Ellis at Comic Con in 2010
16 February 1968 |
I think the New Aesthetic is a series of observations. I think most of the trouble people have had with it comes from a misunderstanding of it as a movement.
Learning to write comics is, in fact, so bloody difficult because it's such a weird form that it does actually make you a bit more adaptable for other forms.
I can be collaborative, for instance, in situations where I go and study the artist's work before I start writing. Then I can at least try to write towards their style.
I think one of the bigger lessons the Internet has taught us is that 'niche' or 'subculture' are a lot bigger than anyone ever thought.
For me, the Internet's like music. I don't like working without it. I will tune it out for hours at a time, as I get lost in the work, but I'd know if it wasn't there. If that makes sense.
I try to read a Kindle Single a week, but I'm getting bad at that. I usually have a few books on the go.
On the evidence I have on hand at home, social media isn't killing our children. It isn't killing families, either, because the constant long bloody phone calls that parents complained to their teenagers about in decades past are gone.
I try not to get involved in the business of prediction. It's a quick way to look like an idiot.
If you write any kind of fiction about America, you immediately have to start doing some research about guns, so in some ways, 'Gun Machine' is just the culmination of 20 years of reading about guns.
You're miserable, edgy and tired. You're in the perfect mood for journalism.
If you believe that your thoughts originate inside your brain, do you also believe that television shows are made inside your television set?
The lesson of 'CSI' is: No matter what horrible things happen, nice policemen will turn up and fix everything and return it to the status quo.
If it's accessible by hundreds of millions of people, then it's as mainstream as it gets.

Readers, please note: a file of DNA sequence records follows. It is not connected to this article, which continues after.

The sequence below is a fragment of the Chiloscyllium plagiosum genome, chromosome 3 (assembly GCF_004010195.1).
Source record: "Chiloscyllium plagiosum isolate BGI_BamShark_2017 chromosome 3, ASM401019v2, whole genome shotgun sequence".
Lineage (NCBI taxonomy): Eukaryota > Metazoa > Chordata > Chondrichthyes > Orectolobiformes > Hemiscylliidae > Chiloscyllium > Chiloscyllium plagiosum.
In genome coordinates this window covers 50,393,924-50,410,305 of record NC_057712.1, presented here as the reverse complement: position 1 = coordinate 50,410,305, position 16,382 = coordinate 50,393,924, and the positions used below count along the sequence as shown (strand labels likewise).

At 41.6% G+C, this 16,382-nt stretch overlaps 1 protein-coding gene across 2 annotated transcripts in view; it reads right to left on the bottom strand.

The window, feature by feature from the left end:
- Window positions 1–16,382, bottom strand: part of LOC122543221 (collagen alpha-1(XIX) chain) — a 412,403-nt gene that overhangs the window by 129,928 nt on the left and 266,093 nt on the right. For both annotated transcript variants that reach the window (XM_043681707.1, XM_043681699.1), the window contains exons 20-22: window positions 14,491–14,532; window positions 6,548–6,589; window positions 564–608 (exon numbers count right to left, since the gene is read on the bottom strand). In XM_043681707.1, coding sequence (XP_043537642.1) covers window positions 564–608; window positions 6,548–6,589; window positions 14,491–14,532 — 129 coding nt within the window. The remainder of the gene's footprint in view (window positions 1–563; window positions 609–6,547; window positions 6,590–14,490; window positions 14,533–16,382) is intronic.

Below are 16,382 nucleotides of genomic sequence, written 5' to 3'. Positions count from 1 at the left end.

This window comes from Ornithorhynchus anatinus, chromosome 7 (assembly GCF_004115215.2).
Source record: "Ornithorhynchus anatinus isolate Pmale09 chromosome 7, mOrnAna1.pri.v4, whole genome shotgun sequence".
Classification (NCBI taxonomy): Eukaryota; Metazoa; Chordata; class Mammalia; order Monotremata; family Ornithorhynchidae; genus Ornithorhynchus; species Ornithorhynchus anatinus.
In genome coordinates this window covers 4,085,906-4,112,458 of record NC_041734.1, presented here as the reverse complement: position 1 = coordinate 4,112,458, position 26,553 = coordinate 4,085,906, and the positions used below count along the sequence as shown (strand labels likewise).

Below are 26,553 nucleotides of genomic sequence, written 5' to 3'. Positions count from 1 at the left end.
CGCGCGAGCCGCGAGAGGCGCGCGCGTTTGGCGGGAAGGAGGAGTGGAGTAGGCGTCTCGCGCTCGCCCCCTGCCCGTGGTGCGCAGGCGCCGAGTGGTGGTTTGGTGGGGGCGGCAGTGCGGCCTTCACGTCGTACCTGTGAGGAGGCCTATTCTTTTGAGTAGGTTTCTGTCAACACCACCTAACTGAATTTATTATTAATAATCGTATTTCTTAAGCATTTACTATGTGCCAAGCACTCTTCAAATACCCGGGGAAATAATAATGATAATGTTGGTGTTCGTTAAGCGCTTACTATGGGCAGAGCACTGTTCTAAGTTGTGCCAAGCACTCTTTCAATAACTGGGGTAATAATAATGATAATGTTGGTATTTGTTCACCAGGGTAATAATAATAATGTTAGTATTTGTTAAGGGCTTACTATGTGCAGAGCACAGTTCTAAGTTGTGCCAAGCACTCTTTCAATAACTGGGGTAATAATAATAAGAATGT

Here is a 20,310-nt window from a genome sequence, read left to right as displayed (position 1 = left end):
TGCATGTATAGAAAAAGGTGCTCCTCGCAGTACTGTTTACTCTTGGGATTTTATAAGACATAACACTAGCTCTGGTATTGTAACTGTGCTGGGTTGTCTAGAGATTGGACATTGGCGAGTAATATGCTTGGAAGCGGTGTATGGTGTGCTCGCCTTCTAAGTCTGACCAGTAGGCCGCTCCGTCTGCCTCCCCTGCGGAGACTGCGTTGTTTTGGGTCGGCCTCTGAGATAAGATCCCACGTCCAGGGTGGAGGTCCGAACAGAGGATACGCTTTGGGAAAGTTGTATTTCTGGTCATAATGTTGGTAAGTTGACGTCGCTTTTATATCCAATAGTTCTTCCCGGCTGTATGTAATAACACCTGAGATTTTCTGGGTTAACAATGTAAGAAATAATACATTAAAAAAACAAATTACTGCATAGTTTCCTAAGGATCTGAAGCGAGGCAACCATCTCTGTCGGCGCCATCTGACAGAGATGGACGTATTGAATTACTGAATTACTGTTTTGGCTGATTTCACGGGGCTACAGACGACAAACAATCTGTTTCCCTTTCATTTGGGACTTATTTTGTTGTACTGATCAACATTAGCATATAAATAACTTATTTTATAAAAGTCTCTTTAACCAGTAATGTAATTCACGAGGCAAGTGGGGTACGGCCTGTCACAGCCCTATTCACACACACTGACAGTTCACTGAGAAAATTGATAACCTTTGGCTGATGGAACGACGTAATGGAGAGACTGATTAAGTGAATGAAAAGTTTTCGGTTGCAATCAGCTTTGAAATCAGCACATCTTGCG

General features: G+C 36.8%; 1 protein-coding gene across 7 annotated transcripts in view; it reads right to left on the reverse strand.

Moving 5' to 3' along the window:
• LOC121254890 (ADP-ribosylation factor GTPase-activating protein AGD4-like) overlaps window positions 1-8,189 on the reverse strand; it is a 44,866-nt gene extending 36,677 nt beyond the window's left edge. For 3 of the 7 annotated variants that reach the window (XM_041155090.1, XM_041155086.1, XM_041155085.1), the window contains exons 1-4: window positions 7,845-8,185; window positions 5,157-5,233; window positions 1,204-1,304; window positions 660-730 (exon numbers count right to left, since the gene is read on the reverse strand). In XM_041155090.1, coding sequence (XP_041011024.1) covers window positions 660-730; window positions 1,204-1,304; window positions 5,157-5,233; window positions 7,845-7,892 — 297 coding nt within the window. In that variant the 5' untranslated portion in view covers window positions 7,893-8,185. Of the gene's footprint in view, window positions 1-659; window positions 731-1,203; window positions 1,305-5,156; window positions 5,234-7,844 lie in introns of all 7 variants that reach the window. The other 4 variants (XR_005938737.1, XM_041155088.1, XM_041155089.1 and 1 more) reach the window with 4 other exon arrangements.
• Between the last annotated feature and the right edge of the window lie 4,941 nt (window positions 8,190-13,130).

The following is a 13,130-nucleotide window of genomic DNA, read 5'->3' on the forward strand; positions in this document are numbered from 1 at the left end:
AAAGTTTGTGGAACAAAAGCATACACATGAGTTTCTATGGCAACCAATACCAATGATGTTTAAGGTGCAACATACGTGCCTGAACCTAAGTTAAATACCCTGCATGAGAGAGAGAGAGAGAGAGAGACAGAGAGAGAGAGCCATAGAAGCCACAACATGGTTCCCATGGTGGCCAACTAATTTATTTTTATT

The things I have sold to film, I've sold because I was happy to rent out the right to adapt those works. Some things, I haven't sold to film, because I was less interested in having no control over the adaptation.
I'd like to recover some of the strangeness and wonder of consideration of the future.
When I'm working in finite serials, I always think in terms of the entire book rather than the individual episode because, by far, the vaster sector of the project's lifespan will be in complete book form rather than the singles.
I was originally going to train as a journalist, passing a series of exams that winnowed ten thousand applicants down to one hundred places on a National Union of Journalists course.
It's always difficult with the superhero stuff because you're working with characters who have been written by 100 to 200 people over the past 20 years, at least, so they never sound the same or act the same. The best approach is to try to draw the best fitting line through all of the interpretations.
I live on my phone: I have a bunch of news and informational apps on there.
I've always moved between media. Some ideas just work better in some media than others.
Here's the thing about Apple technology: once you own a piece, you want to use it.
In general, I don't like L.A. all that much, but it has wonderful parts.
Comics is still my first love. But I always did other kinds of writing, too, so I think of myself as a writer first.